“Mr Speaker, as the House will know, on Friday Johnston Press confirmed that it was going into administration. Johnston Press had debts of £220 million that were due to be repaid in June of next year. It operates titles at a local, regional and national level. It has explored a range of refinancing options over the past 18 months, including a debt-for-equity swap with bondholders. In October, it entered into a formal sales process, but no suitable buyer was found. On Saturday, it was announced that the newspapers and assets owned by Johnston Press would be acquired by JPI Media, a new consortium established of Johnston Press creditors.
JPI Media has said that the operation of its newspapers and websites will continue. It has also said that the debt will be reduced to £85 million, repayable at the end of 2023, and that it will be injecting £35 million into the company to help it operate, including supporting the transition to digital. It has also released a statement saying that the situation will have an impact on employees and pension holders on the defined pension scheme, and that it is working through what this will mean for around 250 current members of staff who are impacted. The Pension Protection Fund has been notified. As noble Lords will know, this is a fund set up by the Government to provide pension benefits to members of defined-benefit schemes whose sponsoring employers have become insolvent. The PPF, with the assistance of the trustees of the scheme, will assess whether the scheme needs to enter the PPF.
Over the weekend, I spoke to David King, formerly the chief executive of Johnston Press and now the chief executive of JPI Media, and today I spoke to the head director. They set out that they believed this move was the best course of action for the long-term future of their staff and titles and that the only alternative would have been liquidation and redundancies. Like Members across the House, I am committed to a vibrant and free press. Johnston Press, with over 200 titles and 2,000 staff serving communities across the UK, plays a significant part in that—three of these titles serve my own constituency. Its future sustainability is therefore very important to us all.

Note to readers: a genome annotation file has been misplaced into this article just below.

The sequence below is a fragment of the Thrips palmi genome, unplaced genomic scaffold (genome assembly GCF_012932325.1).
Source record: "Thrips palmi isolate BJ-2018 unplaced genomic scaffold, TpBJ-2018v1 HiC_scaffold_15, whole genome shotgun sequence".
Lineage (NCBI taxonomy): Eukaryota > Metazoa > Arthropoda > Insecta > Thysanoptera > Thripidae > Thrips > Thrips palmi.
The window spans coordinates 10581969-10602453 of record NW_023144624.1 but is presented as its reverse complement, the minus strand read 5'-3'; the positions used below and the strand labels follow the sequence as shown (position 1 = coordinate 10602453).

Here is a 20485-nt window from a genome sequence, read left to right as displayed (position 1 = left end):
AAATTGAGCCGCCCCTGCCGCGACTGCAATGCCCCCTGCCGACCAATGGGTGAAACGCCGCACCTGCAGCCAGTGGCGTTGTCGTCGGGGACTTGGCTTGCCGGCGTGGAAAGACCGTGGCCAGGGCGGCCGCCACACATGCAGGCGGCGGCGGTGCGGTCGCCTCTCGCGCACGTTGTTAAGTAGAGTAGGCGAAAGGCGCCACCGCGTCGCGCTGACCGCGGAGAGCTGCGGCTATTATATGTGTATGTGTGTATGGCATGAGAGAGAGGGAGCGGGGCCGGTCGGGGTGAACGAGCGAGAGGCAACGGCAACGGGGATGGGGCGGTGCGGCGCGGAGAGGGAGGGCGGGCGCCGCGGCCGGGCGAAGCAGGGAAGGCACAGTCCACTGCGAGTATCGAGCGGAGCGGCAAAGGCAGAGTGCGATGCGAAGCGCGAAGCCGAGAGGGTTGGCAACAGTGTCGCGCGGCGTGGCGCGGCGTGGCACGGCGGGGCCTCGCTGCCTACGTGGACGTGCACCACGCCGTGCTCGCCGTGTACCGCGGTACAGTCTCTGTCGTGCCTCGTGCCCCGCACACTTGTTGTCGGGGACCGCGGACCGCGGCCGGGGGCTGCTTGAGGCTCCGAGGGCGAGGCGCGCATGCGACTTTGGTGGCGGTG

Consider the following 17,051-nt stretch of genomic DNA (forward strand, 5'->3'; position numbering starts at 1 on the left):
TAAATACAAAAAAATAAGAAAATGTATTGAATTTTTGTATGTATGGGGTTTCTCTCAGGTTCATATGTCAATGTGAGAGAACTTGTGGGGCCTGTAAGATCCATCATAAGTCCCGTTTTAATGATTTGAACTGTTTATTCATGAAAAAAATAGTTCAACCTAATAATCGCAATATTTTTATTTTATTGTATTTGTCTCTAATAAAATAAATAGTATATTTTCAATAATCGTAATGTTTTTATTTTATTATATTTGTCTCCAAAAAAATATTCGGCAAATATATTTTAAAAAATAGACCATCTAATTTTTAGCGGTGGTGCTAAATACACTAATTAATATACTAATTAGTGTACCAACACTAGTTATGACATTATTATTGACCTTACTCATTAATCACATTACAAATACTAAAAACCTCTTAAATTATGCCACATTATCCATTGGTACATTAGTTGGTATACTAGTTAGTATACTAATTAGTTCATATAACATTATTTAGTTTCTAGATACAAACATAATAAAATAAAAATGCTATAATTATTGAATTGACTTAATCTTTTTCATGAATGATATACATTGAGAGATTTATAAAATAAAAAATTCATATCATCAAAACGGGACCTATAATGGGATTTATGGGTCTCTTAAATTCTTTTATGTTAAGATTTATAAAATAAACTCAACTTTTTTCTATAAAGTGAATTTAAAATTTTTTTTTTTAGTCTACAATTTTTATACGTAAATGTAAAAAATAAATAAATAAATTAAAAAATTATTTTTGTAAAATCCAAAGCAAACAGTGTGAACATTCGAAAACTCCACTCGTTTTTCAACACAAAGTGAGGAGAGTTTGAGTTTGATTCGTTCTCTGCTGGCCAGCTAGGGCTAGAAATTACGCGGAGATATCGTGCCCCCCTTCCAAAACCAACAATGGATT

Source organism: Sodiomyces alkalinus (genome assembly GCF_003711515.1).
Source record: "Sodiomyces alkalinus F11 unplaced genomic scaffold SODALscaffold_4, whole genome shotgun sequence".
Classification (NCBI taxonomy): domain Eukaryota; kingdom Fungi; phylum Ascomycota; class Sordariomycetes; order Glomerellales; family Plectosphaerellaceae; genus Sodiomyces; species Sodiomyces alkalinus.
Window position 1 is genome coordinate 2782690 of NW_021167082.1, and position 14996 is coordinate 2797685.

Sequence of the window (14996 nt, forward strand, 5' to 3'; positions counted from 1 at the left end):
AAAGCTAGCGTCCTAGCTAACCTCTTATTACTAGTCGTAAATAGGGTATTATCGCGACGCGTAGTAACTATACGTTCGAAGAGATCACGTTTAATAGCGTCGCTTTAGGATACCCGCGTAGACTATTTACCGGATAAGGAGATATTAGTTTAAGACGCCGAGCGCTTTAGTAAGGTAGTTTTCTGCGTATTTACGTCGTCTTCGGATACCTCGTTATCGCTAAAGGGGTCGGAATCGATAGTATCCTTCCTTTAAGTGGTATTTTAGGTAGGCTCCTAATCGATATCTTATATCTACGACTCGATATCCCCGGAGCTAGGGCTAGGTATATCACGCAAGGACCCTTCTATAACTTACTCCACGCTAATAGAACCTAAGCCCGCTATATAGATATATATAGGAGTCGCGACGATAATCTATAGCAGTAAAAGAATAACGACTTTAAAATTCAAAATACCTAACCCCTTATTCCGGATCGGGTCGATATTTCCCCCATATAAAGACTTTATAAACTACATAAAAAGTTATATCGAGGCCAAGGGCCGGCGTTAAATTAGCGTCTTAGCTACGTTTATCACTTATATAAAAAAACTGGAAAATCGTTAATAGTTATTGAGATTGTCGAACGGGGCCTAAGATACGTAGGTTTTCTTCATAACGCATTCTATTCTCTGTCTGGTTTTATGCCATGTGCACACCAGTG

My deepest sympathies are with anyone who is facing uncertainty as a result of these changes. However, it is important to note that this takeover may come under the rules set out in the Enterprise Act 2002. Under that legislation, where it appears that a relevant merger or takeover situation arises, the Secretary of State can then consider, in a quasi-judicial capacity, whether the merger raises media public-interest considerations. As such, I am sure that the House will understand that at this stage I am not at liberty to set out any views on the impact of this specific transaction.
What is clear is that this is an example of the challenges faced by the newspaper industry more broadly and in particular of the challenges faced by local papers. Local papers help to bring together local voices and shine a light on important local issues, in communities, courtrooms and council chambers. But it is clear that these papers have to make difficult decisions to try to adapt to the changing market. At this challenging time for print journalism, we are working hard to ensure its sustainability. In March, we launched an independent review, chaired by Dame Frances Cairncross. This will look at how the production and distribution of high-quality journalism can be sustained in a changing market, with a particular focus on the online space. Dame Frances’s report and recommendations will be published early next year. The Minister for Digital and the Creative Industries will, on
At national and local levels, a press that can hold the powerful to account remains an essential component of our democracy. That is what this Government are working to support.
My Lords, I come in at the point at which the Minister left the Statement. My first real job was, week after week, to write the front page of our local newspaper, the Star. It produced Llangennith, Llwchwr, Llanelli and Burry Port versions, and I did the Burry Port bit. My brother worked as a linotype setter with the local press. The loss of 200 titles and more than 6,000 jobs since 2005, with printing presses now far distant from the communities where the titles are published, leaves us with an absence of democratic accountability and engagement. I knew everybody whose hair was being cut in Burry Port when I was reporting. When a baby turned out to be twins, I did investigative journalism of a primordial nature.
How can we measure the beat of a community’s heart and provide for community cohesion if we are being asset stripped in this way? A further 200 titles are now at risk and 2,000 jobs are uncertain. Pension rights are under threat. The future is bleak. Can we really wait for the Cairncross review? Are not some of these tendencies only too clear already? Must we not do something before it goes too far? They say that Facebook is going to give £4.5 million to train 80 journalists over the next two years. Where will they be employed at the end of those two years? How many more titles will go? It is a serious question. If Facebook was taxed properly, could the Government not then invest in embodying and implementing whatever the Cairncross review comes up with? All these questions rose to the surface when this peremptory action came to our attention on the news this morning. Will the Minister give some concrete replies to these genuine concerns?